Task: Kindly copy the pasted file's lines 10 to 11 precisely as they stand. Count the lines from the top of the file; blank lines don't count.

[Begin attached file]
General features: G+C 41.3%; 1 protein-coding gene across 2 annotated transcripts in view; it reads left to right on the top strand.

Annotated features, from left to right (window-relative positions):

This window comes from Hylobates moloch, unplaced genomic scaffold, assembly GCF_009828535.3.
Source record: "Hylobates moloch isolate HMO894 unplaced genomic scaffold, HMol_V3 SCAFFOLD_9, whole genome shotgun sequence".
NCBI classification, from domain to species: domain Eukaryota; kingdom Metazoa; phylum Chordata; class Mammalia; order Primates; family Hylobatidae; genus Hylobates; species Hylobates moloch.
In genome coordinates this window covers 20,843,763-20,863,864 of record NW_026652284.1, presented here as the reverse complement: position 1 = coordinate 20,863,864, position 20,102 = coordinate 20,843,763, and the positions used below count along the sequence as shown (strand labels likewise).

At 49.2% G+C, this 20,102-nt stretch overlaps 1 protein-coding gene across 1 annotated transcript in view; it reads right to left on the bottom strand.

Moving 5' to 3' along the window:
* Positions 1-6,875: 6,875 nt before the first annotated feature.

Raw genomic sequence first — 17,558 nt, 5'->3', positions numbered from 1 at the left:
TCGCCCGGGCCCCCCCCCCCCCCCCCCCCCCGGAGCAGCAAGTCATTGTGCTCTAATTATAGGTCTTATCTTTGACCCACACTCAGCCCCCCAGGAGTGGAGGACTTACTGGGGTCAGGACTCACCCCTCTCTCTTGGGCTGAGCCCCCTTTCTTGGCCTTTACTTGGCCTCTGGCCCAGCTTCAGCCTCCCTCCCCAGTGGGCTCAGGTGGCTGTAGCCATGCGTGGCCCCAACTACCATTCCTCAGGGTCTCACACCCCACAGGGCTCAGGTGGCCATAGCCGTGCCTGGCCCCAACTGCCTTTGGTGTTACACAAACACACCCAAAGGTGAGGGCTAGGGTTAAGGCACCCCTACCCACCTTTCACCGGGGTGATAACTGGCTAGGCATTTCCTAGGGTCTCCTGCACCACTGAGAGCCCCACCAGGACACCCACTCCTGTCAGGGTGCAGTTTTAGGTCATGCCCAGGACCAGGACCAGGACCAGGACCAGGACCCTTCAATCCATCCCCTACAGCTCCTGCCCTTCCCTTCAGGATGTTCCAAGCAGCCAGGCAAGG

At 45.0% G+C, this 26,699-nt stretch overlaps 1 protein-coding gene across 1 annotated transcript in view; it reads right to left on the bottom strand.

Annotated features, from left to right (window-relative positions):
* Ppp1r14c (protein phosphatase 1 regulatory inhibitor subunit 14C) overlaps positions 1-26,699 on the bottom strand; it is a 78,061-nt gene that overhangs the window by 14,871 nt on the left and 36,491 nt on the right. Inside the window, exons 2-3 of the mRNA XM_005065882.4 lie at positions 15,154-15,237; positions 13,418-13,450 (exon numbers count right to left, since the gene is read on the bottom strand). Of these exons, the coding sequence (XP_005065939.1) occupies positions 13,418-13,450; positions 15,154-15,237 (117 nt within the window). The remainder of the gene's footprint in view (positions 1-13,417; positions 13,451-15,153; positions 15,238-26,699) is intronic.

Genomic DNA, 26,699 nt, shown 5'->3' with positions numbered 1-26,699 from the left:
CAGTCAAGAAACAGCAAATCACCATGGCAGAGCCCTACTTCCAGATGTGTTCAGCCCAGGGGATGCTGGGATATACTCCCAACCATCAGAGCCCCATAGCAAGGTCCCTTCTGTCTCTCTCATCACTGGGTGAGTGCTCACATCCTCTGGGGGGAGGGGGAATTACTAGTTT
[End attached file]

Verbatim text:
Raw genomic sequence first — 17,558 nt, 5'->3', positions numbered from 1 at the left:
TCGCCCGGGCCCCCCCCCCCCCCCCCCCCCCGGAGCAGCAAGTCATTGTGCTCTAATTATAGGTCTTATCTTTGACCCACACTCAGCCCCCCAGGAGTGGAGGACTTACTGGGGTCAGGACTCACCCCTCTCTCTTGGGCTGAGCCCCCTTTCTTGGCCTTTACTTGGCCTCTGGCCCAGCTTCAGCCTCCCTCCCCAGTGGGCTCAGGTGGCTGTAGCCATGCGTGGCCCCAACTACCATTCCTCAGGGTCTCACACCCCACAGGGCTCAGGTGGCCATAGCCGTGCCTGGCCCCAACTGCCTTTGGTGTTACACAAACACACCCAAAGGTGAGGGCTAGGGTTAAGGCACCCCTACCCACCTTTCACCGGGGTGATAACTGGCTAGGCATTTCCTAGGGTCTCCTGCACCACTGAGAGCCCCACCAGGACACCCACTCCTGTCAGGGTGCAGTTTTAGGTCATGCCCAGGACCAGGACCAGGACCAGGACCAGGACCCTTCAATCCATCCCCTACAGCTCCTGCCCTTCCCTTCAGGATGTTCCAAGCAGCCAGGCAAGG